He has become the first President in forty years to not hold formal press conferences from the Oval Office. By this time in their Presidencies, Trump, George W. Bush, and Bill Clinton had held several.

It is of course possible that Bidens lack of exposure markedly suffers by comparison with his predecessors. Furthermore, Biden clearly feels no need to tell the country what a great job he is doing, the economic recovery is beginning to speak for itself.

Several Regional Fed Presidents have been queuing up to confirm the Central Bank’s current suck it and see attitude to the recovery.

In keeping with the rest of the G7, inflation and unemployment remain the two highest barriers that need to be negotiated. Employment appears to be gaining traction with the estimates about NFP, but weekly jobless claims are still volatile.

There is no reason to doubt Jerome Powell’s attitude to inflation but when it begins to rise it has to be hoped that he has more up his sleeve than simply moving the goalposts.

The dollar continues to make decent progress higher, and it can now be believed that its current strength is morphing from correction into trend.

Yesterday, the dollar index rose to a high of 93.35, closing at 93.28.

Italy to continue to suffer as borrowing balloons

The ECB must look across the English Channel and Atlantic with envious eyes as it sees the U.S. economy disappear over the horizon and the UK, despite Brussels best efforts to derail it, heading in the same direction.

If we put the vaccine anomaly that is driving the UK to one side and compare the U.S. and EU responses to the economic outcome of the Pandemic, Mario Draghi’s words as he was winding down his Presidency of the Central Bank come to mind.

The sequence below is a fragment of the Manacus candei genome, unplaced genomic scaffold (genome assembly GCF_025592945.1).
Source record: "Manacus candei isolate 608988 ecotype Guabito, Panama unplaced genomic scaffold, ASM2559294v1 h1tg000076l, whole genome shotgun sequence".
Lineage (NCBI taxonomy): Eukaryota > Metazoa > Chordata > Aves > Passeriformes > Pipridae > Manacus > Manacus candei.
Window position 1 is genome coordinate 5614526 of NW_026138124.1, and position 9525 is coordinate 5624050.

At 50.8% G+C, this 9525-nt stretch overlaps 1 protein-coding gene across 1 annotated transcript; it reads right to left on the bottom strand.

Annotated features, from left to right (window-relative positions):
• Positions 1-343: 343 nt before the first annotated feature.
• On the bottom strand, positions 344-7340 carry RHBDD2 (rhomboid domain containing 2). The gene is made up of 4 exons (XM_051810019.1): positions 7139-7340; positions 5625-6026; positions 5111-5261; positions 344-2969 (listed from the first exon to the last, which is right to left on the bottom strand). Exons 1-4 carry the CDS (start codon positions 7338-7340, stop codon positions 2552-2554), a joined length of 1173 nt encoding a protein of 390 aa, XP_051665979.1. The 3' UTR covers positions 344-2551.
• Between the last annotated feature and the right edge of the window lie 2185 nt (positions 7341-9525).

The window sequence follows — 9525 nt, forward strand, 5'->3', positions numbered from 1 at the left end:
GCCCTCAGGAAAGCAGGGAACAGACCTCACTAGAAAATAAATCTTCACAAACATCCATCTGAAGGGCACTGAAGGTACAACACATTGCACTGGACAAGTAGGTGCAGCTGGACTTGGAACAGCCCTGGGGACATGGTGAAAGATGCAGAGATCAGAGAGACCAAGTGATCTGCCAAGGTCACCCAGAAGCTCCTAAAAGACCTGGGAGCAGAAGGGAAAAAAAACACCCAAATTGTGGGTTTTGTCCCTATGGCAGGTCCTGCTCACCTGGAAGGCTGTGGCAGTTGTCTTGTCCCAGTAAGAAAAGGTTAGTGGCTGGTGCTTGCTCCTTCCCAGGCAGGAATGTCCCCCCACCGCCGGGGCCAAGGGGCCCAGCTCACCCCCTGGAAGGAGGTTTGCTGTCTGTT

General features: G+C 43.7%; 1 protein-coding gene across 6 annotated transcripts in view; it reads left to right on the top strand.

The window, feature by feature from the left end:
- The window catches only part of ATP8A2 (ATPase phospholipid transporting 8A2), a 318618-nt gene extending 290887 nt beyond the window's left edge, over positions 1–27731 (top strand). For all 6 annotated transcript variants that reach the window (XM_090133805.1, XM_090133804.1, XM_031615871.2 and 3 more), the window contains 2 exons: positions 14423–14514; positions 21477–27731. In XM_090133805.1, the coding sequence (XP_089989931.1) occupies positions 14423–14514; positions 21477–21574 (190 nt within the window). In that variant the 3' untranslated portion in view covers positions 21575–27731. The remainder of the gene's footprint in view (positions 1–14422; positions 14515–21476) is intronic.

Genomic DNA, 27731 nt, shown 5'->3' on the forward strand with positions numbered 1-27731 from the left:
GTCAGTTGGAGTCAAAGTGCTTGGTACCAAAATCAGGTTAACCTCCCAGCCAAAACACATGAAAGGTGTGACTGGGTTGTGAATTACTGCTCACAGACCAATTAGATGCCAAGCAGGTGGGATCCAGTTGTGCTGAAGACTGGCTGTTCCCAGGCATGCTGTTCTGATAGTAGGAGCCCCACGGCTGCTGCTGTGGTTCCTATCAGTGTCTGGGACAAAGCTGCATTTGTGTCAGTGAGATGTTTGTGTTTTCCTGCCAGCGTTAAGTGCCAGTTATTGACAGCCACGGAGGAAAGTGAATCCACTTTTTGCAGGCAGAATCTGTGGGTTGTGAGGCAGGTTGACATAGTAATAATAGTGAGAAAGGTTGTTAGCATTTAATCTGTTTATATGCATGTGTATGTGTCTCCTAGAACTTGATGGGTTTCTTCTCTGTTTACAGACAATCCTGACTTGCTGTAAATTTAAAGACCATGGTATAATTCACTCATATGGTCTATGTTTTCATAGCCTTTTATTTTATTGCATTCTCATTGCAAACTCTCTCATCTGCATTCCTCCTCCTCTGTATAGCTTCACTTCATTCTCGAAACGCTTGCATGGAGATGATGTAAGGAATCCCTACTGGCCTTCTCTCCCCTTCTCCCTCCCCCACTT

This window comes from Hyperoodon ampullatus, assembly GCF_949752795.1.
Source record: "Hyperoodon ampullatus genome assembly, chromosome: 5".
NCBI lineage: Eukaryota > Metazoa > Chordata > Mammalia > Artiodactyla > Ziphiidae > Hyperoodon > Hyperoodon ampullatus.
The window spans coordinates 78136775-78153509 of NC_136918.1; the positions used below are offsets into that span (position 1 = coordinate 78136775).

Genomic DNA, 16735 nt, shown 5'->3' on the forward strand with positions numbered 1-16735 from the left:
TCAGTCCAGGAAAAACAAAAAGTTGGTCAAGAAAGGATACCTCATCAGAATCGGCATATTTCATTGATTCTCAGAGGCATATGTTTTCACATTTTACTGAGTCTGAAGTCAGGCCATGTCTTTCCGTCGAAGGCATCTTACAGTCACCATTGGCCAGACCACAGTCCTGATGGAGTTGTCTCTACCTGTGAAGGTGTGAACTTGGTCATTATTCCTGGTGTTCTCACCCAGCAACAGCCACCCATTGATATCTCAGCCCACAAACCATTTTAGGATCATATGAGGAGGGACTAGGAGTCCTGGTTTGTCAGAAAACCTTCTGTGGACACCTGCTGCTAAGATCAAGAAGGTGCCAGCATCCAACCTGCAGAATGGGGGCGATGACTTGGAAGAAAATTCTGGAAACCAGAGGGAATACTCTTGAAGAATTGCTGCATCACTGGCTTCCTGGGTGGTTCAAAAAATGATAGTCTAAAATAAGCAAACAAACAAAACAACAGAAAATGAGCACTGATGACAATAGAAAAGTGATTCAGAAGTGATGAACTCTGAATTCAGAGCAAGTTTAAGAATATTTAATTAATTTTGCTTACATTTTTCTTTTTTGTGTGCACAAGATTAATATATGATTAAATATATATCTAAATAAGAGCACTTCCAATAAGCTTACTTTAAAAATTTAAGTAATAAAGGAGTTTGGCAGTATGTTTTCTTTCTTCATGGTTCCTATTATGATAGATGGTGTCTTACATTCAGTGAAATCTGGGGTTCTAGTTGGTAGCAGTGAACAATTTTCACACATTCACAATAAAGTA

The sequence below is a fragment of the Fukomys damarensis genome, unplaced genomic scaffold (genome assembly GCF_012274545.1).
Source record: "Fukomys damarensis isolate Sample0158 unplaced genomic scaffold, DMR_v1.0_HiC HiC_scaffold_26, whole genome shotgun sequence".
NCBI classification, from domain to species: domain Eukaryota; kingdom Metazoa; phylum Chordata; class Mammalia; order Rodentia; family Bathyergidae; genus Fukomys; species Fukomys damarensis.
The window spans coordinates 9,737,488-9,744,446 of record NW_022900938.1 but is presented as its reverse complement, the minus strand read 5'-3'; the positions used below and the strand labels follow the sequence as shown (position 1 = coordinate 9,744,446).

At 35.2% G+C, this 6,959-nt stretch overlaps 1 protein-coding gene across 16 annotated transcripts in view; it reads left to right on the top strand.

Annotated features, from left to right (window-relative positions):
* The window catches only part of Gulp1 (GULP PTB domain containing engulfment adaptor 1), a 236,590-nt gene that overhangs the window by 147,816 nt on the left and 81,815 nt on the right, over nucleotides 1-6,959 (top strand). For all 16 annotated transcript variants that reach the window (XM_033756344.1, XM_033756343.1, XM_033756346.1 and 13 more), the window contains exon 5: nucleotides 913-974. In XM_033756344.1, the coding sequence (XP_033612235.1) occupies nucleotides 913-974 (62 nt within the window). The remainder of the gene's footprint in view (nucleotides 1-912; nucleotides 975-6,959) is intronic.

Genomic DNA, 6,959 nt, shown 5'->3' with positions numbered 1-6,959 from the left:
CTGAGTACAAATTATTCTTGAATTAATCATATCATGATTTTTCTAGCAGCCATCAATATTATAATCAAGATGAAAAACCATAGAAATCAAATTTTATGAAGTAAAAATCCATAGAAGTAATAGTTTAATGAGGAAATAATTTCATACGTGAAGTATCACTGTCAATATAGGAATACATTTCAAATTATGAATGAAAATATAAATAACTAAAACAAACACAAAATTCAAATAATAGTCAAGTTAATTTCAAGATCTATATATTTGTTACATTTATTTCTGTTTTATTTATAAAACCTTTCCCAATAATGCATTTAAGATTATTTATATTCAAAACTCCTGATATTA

He made a speech that may become almost as iconic as his whatever it takes rhetoric about saving the euro at the height of the financial crisis.

He said that the funds being given to nations to support them at the height of the Pandemic should be used to invest in the future. That will give the youth of today a basis to grow.

What has happened is that a large percentage of the funding has virtually disappeared down the drain as bailouts have taken precedence. Draghi’s own nation, Italy, has been among the culprits and he is now left with a country where the debt to GDP ratio is currently standing close to 160%, and set to rise further.

Compare the EU response to the U.S.

Yes, of course, the $1.9 trillion stimulus went to individual households, but they are being encouraged to spend that bonus to reinvigorate the economy just at a time when demand is already growing.

The EU also faces the twin evils of unemployment and inflation, but the employment issue almost escapes Brussels’ gaze as it comes under the fiscal umbrella, with no unified approach.

It is easy to see why inflation is beginning to grow and become an issue in the Union given the size of the QE taking place. This week, German inflation has reached 2% while for the entire region it is expected to reach 1.3% from 0.9% previously. That data will be released this morning.

The euro is looking very likely to fall to test medium term support at around 1.1620. This is obviously due in part to dollar strength but even if the dollar were also struggling, the euro would be still losing ground.

Have a great day!
About Alan Hill

Alan has been involved in the FX market for more than 25 years and brings a wealth of experience to his content. His knowledge has been gained while trading through some of the most volatile periods of recent history. His commentary relies on an understanding of past events and how they will affect future market performance.”